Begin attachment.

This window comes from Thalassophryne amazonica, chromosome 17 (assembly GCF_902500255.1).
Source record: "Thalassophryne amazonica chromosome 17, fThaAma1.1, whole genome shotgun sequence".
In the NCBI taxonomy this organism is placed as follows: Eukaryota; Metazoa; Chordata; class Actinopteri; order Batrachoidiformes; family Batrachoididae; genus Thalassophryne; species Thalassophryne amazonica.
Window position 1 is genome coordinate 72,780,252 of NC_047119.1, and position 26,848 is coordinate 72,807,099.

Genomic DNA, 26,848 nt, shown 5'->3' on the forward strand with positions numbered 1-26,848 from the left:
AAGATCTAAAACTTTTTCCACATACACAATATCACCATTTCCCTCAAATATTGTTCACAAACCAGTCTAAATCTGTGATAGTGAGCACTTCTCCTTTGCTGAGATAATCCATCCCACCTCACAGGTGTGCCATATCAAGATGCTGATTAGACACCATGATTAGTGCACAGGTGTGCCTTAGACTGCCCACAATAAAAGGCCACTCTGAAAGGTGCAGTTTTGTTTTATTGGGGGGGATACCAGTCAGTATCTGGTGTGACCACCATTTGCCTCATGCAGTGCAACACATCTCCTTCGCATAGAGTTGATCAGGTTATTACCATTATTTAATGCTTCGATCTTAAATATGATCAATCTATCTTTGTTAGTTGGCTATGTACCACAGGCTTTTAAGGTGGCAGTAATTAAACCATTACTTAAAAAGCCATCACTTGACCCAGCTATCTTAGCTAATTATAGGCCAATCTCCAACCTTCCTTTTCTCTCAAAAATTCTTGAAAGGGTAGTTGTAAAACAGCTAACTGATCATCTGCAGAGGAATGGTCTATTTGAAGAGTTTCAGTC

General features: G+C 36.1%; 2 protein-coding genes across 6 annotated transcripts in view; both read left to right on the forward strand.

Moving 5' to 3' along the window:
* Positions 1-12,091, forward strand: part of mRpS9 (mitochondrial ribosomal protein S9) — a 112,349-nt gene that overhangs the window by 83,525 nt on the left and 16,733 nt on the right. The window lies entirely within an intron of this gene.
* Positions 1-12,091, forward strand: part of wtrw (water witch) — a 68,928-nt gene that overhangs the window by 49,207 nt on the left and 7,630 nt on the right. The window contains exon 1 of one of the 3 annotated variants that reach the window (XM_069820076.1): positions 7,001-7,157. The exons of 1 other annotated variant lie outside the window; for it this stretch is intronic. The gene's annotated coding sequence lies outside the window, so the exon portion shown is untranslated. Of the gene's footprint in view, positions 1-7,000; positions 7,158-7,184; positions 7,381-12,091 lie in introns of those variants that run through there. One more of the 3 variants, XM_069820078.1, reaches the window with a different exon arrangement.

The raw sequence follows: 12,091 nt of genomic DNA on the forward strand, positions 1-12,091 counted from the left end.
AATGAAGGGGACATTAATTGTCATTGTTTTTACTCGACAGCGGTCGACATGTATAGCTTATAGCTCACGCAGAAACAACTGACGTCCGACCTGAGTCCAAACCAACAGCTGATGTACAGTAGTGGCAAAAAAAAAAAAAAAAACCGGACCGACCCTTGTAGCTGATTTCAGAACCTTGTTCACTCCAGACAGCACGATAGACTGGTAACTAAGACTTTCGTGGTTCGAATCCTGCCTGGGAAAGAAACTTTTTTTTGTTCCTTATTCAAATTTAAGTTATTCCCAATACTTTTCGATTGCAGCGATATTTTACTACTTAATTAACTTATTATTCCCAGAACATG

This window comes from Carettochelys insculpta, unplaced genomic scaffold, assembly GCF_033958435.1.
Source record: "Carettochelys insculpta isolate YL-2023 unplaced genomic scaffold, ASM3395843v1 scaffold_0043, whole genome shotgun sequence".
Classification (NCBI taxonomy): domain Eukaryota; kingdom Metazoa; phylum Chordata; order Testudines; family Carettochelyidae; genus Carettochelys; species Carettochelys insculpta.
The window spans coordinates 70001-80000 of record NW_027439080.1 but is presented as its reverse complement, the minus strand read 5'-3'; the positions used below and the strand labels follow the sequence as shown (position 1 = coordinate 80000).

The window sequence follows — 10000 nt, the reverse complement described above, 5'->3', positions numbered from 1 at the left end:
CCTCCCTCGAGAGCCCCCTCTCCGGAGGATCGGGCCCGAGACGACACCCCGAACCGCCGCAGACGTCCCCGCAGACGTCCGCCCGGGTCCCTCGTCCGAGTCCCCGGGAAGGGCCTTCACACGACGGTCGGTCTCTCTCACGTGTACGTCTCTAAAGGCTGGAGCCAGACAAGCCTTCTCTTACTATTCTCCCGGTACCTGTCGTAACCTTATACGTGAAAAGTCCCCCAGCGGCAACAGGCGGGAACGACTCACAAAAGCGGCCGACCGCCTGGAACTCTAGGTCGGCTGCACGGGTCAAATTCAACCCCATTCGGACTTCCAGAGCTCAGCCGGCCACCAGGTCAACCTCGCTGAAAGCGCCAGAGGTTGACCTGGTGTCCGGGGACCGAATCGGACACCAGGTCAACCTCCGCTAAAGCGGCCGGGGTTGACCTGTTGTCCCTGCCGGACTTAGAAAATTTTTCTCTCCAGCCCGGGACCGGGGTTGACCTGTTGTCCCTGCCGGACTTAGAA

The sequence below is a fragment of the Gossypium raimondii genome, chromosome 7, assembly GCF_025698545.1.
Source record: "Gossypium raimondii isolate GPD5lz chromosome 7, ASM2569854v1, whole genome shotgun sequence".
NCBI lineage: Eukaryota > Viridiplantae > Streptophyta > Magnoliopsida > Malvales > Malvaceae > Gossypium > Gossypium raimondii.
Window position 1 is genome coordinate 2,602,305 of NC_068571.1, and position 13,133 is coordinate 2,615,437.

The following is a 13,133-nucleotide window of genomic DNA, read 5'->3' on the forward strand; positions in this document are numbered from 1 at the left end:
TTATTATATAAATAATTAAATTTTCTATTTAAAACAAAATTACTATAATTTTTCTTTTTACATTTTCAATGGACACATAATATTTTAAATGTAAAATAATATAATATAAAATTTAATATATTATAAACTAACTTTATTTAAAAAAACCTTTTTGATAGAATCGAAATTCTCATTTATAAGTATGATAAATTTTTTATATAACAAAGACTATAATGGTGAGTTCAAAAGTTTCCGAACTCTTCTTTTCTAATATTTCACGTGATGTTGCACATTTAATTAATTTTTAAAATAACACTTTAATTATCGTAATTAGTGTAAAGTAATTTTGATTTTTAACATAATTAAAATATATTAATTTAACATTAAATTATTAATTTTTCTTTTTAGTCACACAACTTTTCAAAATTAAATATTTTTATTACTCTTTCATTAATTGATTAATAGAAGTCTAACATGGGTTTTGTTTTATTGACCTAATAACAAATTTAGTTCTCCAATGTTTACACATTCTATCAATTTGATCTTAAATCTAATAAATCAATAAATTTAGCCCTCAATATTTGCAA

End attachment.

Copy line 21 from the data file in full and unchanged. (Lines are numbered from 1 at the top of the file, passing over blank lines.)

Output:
NCBI lineage: Eukaryota > Viridiplantae > Streptophyta > Magnoliopsida > Malvales > Malvaceae > Gossypium > Gossypium raimondii.